The squirrels have beaten me to the hazel nuts, even though we wouldn’t consider them ripe, but the next stretch brings an unexpected juicy bonus – damsons.  This is a tree with an identity crisis – not big and juicy enough to be plums, not small and tart enough to be sloes.  Still, very welcome, and I’m only just in time – there’s a halo of ripe, fallen fruit around the base of the tree.  The Lake District has a Damson Day every year, to celebrate the blossom. 

 My luck holds – I move on to a second tree, and another, and another.  All the time, fruit on the ground and plenty out of reach, so the wildlife’s still looked-after. 

Along by the stream and into the horse paddock – cautiously.  Several times in the past, a horse has been a worry here – taking an interest and one time, having a bite of my jacket and rearing up.  And I thought it wanted to be friendly.  There’s a clear footpath between two kissing gates and as I go through the first, an irresistible cluster of blackberries beckons.  Round, full, symmetrical beads of jet, not too ripe, with just a hint of candy-floss sweetness.  Three horses are at the far end of the paddock, and even better, they’re behind an electric fence, so the blackberries are mine. 

Except that the electric fence is incomplete and the horses just trot around it, clearly interested in their visitor.  So I walk briskly towards the kissing gate before they can cut me off.  The largest horse speeds up and so do I, waving my walking pole and trying to raise my voice without becoming high-pitched.  It gives me a few seconds grace – he stands off long enough for me to fumble the gate open behind my back.  As I make sure the latch catches behind me, his nostrils are over the gate.  Fortunately he doesn’t try any athletics. 

The Bounty

2 kilos of juice-dripping blackberries and 3 kilos of damsons.  Must try another route soon, because I’d hoped for some crab apples to make jellies with.  Thing is, I think there’s a housing estate where we used to find them. 

 I start a batch of blackberry and apple jam in the slow cooker.  I’m hoping I can adapt several recipes to the slow-cooker, so I don’t need to stand over the pan stirring.  When it’s ready to set, I plan to add a little of last year’s sloe gin to perk it up.  Meanwhile, the chopped apple forms bright red fluffy clouds as it cooks in the jewel-coloured blackberry juice.  This batch also has some sugar replaced by creamy light honey made from oil seed rape honey. 

 Still deciding what to make with the damsons.  They do make a lovely Christmas drink, steeped in sweetened gin, but there’s enough sloes coming on to make sloe gin for the family instead.  Damson jam’s a front-runner, although a nice sauce would be good if the bottles arrive in time.  Or even a chutney, rich and dark for the Boxing Day turkey.  Still pondering, with the blackberry-scented air drifting upstairs to the study.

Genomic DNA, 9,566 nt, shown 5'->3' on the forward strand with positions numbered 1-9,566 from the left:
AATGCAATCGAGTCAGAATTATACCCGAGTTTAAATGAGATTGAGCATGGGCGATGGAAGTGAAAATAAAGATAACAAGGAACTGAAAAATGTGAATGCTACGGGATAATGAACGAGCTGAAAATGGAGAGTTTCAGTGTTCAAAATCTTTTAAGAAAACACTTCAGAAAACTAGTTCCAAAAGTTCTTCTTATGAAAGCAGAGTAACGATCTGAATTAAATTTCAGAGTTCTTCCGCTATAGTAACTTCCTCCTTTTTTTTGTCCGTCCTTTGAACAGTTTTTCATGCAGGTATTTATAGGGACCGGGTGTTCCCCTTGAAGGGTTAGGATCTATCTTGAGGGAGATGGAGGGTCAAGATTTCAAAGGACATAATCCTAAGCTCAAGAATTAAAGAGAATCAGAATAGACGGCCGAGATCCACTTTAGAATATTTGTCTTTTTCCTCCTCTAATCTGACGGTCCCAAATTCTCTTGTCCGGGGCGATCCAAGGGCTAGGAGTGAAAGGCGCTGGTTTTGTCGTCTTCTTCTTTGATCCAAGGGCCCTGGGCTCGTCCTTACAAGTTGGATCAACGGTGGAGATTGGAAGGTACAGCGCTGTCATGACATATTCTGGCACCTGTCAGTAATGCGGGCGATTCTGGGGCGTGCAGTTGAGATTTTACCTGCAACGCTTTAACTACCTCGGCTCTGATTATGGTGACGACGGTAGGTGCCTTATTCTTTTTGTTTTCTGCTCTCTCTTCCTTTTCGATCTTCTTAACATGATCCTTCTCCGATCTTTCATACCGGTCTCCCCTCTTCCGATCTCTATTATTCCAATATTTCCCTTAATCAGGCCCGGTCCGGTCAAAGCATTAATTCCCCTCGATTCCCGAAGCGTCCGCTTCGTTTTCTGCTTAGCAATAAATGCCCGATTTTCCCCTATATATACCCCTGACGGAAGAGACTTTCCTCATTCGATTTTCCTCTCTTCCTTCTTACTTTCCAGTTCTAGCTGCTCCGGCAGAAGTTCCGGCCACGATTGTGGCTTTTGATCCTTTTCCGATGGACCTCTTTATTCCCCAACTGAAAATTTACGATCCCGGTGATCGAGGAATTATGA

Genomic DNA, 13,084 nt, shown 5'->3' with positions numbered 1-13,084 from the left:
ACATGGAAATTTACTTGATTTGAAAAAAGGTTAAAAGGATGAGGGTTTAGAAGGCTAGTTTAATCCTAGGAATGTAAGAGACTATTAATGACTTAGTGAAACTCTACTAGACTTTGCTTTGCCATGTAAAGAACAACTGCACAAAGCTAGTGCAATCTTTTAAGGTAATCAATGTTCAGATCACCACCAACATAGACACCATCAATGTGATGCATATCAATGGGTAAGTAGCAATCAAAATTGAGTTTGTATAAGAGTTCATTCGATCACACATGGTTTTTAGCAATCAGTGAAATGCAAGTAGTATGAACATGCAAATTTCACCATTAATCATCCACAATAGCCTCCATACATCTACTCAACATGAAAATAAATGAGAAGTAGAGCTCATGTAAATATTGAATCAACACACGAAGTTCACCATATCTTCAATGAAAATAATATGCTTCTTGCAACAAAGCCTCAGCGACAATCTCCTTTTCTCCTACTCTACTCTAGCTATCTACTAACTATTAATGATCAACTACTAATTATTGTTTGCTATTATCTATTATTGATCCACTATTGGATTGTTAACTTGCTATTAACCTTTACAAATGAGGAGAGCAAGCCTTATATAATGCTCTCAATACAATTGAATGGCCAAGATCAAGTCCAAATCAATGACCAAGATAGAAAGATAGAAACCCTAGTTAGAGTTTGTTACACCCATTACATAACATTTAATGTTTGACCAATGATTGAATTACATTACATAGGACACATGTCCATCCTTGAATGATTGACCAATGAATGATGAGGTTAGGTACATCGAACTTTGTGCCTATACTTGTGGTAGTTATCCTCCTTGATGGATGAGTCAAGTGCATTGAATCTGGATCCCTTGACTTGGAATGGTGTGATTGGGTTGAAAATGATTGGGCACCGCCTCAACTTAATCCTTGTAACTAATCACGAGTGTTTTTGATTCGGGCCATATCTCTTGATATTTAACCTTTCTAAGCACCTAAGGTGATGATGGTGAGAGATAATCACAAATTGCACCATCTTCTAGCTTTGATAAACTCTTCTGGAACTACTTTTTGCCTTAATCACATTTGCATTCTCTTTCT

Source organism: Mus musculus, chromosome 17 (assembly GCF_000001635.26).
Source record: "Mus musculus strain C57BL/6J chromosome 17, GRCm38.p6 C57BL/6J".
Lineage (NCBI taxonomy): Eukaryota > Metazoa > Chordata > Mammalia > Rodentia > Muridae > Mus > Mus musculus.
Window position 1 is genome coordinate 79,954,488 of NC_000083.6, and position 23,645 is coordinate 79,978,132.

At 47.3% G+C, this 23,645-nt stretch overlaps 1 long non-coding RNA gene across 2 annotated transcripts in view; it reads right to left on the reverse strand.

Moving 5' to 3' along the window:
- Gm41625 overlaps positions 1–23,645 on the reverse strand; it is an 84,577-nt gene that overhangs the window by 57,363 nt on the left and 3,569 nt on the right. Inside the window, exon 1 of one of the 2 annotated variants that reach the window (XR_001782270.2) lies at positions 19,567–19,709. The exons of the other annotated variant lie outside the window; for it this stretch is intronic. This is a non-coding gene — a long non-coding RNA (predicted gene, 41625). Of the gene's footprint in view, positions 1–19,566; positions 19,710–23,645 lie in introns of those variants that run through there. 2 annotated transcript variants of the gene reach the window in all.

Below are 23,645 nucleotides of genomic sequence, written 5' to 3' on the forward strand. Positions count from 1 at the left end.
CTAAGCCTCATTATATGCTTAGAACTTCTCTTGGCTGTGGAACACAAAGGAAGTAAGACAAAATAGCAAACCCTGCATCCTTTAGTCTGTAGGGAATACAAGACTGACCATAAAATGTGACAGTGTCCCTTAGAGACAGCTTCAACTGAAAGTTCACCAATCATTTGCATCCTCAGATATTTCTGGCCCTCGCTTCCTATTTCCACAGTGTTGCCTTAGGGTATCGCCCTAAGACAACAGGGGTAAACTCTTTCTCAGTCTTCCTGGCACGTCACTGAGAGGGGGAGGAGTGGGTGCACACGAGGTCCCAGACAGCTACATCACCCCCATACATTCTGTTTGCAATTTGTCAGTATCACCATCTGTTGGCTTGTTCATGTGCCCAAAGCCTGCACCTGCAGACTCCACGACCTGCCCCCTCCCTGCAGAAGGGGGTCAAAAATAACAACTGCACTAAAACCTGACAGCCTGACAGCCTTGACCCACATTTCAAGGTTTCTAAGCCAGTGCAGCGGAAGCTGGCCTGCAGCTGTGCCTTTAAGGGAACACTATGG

Sunday 14 Aug 2011:  Damson Honey Jam simmering in the Maslin pan, claret-rich.  Doesn’t need anything to enhance the flavour – I want to preserve enough of the tartness to be tangy & leave it just a little soft, to spread itself imperceptibly onto soft, crusty white bread with salted butter. 

Kev & Jude on the allotment invited me to pick the rest of their lad’s redcurrants – they had all they needed.  there’s something about redcurrantts on the bush that makes it almost a shame to pick them – drooping miniature clusters of rubies, growing & glowing in the sunlight.  A pleasure to pick – no thorns or nettles guard these berries & the luxury of sitting down to pick some.  I briefly support each spray in my palm.  So ripe that  the juice tricles between my fingers & tries to make rivulets on my forearm, before I give in to temptation & lick the trails back to my wrist. 

In the evening, I use a fork to pull the berries off their sprays & bounce them stickily into casseroles.  These go in the oven to encourage the juice to flow, then into the jelly bag overnight.  Tomorrow, I will warm the juice with  sugar to make piquant redcurrant jelly – perfect in small jars for steaming pink lamb, or even Christmas turkey – hot or cold, a memory of a glowing summer Sunday, bottled for the darker days. 

Monday 15 August:  delivery from JamJarShop arrived just tin time.  Hexagonal 8oz jars just right for Redcurrant Jelly.  I retrieve the juice from the fridge & pour it into the Maslin pan –  gushing like nourishment for a parched vampire.   The finished jelly lets a little light through as a claret radiance.  Scraping the pan out afterwards, I’m not sure I want to wait for a roast to accompany the jelly.  Although it  – deliberately – has a sharpness to it, I would enjoy the contrast of this on a scone.  The colour on a plain scone, with butter or cream shining through the ruby would look good too.

29 August:  bronze, bronze wine … started off redcurrant wine the colour of rubies & still had juice to spare, so combined it with some golden plums.  The Italians make a fine brunello – I’m hoping this will compare.

The airing cupboard is now hoarding apple wine from last year – still to clear; last year’s Victoria plum wine – went too dry, so had yeast nutrient & sugar added for a second ferment; this year’s golden plum wine, redcurrant wine, & now the redcurrant & golden plum brunello.